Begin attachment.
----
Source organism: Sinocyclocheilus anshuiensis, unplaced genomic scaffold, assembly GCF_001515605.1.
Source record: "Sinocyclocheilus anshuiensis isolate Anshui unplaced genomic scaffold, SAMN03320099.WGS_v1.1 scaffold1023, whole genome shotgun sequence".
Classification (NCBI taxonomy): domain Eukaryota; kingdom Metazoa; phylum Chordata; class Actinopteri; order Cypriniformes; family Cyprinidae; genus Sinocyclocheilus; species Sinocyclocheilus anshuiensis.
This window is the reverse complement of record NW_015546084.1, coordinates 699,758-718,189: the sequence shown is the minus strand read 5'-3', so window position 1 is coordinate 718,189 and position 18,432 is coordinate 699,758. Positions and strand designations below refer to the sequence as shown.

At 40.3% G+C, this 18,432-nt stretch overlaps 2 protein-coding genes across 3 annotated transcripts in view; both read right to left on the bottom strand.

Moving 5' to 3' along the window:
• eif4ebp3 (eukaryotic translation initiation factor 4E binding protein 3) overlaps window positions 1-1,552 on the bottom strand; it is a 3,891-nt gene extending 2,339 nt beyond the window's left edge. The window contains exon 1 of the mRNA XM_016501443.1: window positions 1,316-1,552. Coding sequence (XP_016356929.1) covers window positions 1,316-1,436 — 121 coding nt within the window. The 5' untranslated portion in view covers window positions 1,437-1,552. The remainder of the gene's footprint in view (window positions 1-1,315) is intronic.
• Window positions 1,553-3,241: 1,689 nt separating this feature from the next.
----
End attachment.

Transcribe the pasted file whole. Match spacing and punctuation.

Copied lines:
Source organism: Sinocyclocheilus anshuiensis, unplaced genomic scaffold, assembly GCF_001515605.1.
Source record: "Sinocyclocheilus anshuiensis isolate Anshui unplaced genomic scaffold, SAMN03320099.WGS_v1.1 scaffold1023, whole genome shotgun sequence".
Classification (NCBI taxonomy): domain Eukaryota; kingdom Metazoa; phylum Chordata; class Actinopteri; order Cypriniformes; family Cyprinidae; genus Sinocyclocheilus; species Sinocyclocheilus anshuiensis.
This window is the reverse complement of record NW_015546084.1, coordinates 699,758-718,189: the sequence shown is the minus strand read 5'-3', so window position 1 is coordinate 718,189 and position 18,432 is coordinate 699,758. Positions and strand designations below refer to the sequence as shown.

At 40.3% G+C, this 18,432-nt stretch overlaps 2 protein-coding genes across 3 annotated transcripts in view; both read right to left on the bottom strand.

Moving 5' to 3' along the window:
• eif4ebp3 (eukaryotic translation initiation factor 4E binding protein 3) overlaps window positions 1-1,552 on the bottom strand; it is a 3,891-nt gene extending 2,339 nt beyond the window's left edge. The window contains exon 1 of the mRNA XM_016501443.1: window positions 1,316-1,552. Coding sequence (XP_016356929.1) covers window positions 1,316-1,436 — 121 coding nt within the window. The 5' untranslated portion in view covers window positions 1,437-1,552. The remainder of the gene's footprint in view (window positions 1-1,315) is intronic.
• Window positions 1,553-3,241: 1,689 nt separating this feature from the next.